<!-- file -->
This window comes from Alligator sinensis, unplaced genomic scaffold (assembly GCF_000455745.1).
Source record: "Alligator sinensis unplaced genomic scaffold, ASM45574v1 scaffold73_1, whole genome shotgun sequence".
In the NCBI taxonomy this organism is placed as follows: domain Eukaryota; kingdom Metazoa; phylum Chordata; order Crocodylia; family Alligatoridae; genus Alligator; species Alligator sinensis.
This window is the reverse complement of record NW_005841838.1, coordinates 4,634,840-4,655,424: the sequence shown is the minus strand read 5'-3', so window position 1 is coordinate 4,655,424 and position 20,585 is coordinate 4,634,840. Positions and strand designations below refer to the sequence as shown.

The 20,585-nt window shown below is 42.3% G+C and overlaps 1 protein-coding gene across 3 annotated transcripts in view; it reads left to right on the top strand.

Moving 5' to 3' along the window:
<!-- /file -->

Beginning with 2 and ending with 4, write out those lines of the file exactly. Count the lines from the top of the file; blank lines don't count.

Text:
Source record: "Alligator sinensis unplaced genomic scaffold, ASM45574v1 scaffold73_1, whole genome shotgun sequence".
In the NCBI taxonomy this organism is placed as follows: domain Eukaryota; kingdom Metazoa; phylum Chordata; order Crocodylia; family Alligatoridae; genus Alligator; species Alligator sinensis.
This window is the reverse complement of record NW_005841838.1, coordinates 4,634,840-4,655,424: the sequence shown is the minus strand read 5'-3', so window position 1 is coordinate 4,655,424 and position 20,585 is coordinate 4,634,840. Positions and strand designations below refer to the sequence as shown.